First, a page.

Family, Food, and Spirituality: Celebrating Lunar New Year

By 張倩宜 zoeng1 sin6 ji4 (Joey Shin Yee Cheung).

Note: You can use the website Cantonese Tools to help you pronounce the Cantonese words in my essay. Be sure to turn Jyutping for an English transliteration of the pronunciation:

Lunar New Year (LNY) has always been my most anticipated celebration of the year. As a child, I looked forward to receiving 紅包 hung4 baau1 (red pocket) and gathering to eat meals with family and friends. But as an adult, it has become a time for gratitude and reflection. 

I was born on the unceded and stolen territories of the xʷməθkʷəy̓əm (Musqueam), Sḵwx̱wú7mesh (Squamish) and Səl̓ílwətaʔ/Selilwitulh (Tsleil-Waututh) Nations to Chinese immigrant parents from 上海 seong6 hoi2 (Shanghai) and 香港 hoeing1 gong 2 (Hong Kong), and spent most of my life raised by my mom in the capital city of the Philippines, Manila, where my grandparents also resided as settlers.

 

Family, Food, and Spirituality

The Chinese communities in Manila and Hong Kong might have many differences, but the message during Lunar New Year is the same: come together to celebrate family, food, and spirituality. Families gather to honour ancestors for their continued guidance and protection.

Many LNY traditions are grounded in religious ceremonies. While I am not religious, my beliefs and identity are shaped in our tradition’s values of generosity, kinship, and reverence for ancestors. Over the years, I have found comfort and strength in these practices that tie me to my culture.

 

Celebrating Lunar New Year in Hong Kong and Manila

I have only spent Lunar New Year once in Hong Kong with family, where the entire city celebrates for the full two weeks. Many businesses shut down for the duration as people return home to different parts of China to celebrate.

We visited the family temple and paid tribute to our ancestors buried in the family plot. We dined with extended family and friends almost every other day, and I met many distant relatives for the first time. Every night, the streets were filled with festivities: fireworks,  舞獅 mou5 si1 (lion dances) and 功夫表现 gung1 fu1 biu2 jin6 (kung fu performances).

In Manila, LNY celebrations are celebrated mostly by the Chinese Filipino community and are more spread out. My favorite memories are always centered around food. My 婆婆 po4 po2 (grandma) took weeks to prepare for the festivities, which included a massive feast with some of my favorite dishes.

A collage of Lunar New Year Foods. Some of my grandmother's specialty dishes. Top row: 罗汉斋  lo4 hon3 zaai1 (Buddha’s delight) and 红烧烤麸 hung4 siu1 haau1 fu1 (braised wheat gluten). Bottom row: 蘿蔔糕 lo4 baak6 gou1 (radish cake) and my personal favourite,年糕 nin4 gou1 (steamed sweet rice cake) or tikoy in Tagalog.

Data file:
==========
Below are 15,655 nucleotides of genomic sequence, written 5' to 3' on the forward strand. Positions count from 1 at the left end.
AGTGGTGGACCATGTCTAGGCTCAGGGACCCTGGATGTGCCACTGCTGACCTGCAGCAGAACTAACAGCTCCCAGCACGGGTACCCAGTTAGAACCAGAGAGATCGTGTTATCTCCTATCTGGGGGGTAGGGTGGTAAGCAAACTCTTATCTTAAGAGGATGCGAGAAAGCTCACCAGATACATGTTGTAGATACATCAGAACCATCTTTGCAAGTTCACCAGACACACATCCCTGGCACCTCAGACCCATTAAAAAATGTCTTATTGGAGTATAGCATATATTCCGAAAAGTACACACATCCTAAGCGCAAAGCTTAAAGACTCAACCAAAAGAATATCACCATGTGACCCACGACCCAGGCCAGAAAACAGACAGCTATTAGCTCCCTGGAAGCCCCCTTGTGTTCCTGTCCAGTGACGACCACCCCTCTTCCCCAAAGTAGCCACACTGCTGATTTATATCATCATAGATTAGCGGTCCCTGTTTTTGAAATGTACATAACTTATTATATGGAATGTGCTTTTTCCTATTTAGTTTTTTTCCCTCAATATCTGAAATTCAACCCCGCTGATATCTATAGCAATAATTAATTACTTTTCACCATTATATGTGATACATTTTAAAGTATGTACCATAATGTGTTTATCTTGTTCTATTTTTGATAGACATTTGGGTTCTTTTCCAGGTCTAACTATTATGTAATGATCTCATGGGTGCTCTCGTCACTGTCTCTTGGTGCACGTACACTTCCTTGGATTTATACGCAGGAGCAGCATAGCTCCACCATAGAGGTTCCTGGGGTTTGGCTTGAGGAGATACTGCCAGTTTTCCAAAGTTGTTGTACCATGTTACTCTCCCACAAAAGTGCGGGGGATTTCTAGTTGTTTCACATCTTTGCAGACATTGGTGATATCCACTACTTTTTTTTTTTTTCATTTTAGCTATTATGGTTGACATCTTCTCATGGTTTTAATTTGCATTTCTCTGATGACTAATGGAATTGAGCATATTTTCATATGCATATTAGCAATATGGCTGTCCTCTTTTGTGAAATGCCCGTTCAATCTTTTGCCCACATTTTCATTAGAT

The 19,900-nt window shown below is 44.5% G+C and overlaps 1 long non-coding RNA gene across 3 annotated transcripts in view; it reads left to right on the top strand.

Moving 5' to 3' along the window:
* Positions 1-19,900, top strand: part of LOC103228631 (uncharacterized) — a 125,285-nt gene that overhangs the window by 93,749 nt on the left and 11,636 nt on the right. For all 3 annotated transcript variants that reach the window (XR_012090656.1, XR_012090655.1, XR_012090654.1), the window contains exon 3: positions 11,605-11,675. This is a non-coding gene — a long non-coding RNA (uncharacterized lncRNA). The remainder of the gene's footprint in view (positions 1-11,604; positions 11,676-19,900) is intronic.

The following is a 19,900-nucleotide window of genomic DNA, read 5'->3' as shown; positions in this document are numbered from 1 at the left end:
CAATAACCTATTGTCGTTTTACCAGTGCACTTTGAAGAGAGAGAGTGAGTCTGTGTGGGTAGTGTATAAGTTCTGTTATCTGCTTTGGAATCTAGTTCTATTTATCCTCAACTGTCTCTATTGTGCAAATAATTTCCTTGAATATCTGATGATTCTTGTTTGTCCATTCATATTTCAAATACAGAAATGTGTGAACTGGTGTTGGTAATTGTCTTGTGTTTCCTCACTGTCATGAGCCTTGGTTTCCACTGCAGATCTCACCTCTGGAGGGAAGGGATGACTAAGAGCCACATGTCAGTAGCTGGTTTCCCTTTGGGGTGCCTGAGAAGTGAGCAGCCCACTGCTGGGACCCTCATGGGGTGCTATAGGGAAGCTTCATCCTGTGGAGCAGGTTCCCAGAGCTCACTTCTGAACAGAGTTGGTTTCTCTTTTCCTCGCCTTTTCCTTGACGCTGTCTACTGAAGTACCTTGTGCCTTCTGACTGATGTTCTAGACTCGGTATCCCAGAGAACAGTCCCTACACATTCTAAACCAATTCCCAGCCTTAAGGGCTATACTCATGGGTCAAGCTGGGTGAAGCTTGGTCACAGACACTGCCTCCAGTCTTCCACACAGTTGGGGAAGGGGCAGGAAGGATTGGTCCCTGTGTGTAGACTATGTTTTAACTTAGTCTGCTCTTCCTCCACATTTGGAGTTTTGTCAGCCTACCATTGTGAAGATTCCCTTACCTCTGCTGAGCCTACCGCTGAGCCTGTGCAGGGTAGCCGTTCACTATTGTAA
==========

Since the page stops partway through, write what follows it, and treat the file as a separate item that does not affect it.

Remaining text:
Some of my grandmother’s specialty dishes. Top row: 罗汉斋  lo4 hon3 zaai1 (Buddha’s delight) and 红烧烤麸 hung4 siu1 haau1 fu1 (braised wheat gluten). Bottom row: 蘿蔔糕 lo4 baak6 gou1 (radish cake) and my personal favorite,年糕 nin4 gou1 (steamed sweet rice cake) or tikoy in Tagalog. Tikoy is typically made of just three ingredients: glutinous rice flour, dark brown sugar, and water.

 

How Lunar New Year Traditions Have Shaped Me

Joey's illustration of an ox head with red flowers in the background, and the Chinese character for "cow" at the bottom.

As I reflect on this Year of the Ox, I think about what tradition means to me and am reminded of how fortunate I am and have been.

Though I have been on my own for many years, I have the support of my chosen family and the belief that my ancestors were watching over me in protection. It is through these relationships that I have adopted new customs and traditions from Vancouver’s Chinese diaspora, as well as other racialized communities that celebrate festivities centered around family, gratitude, and trust. It is through our shared stories and lived experiences that I have come to be a part of a new community.

How I’ll Celebrate Lunar New Year in 2021

While gathering for LNY is not possible this year, I’m choosing to create new traditions. I’ve made a home shrine to honor my ancestors and have made tikoy to drop off to friends and chosen family.

Like every new year, I make a commitment to live my best life so that I can continue to uphold my values. This year, I am committed to advocating for and practicing justice and equity in my work with LEVEL and in my personal life.

The journey is challenging, but it is my responsibility as a settler on these lands to challenge white supremacy and systemic oppression. I do so with the love and support of my chosen family and the guidance and protection of all my ancestors.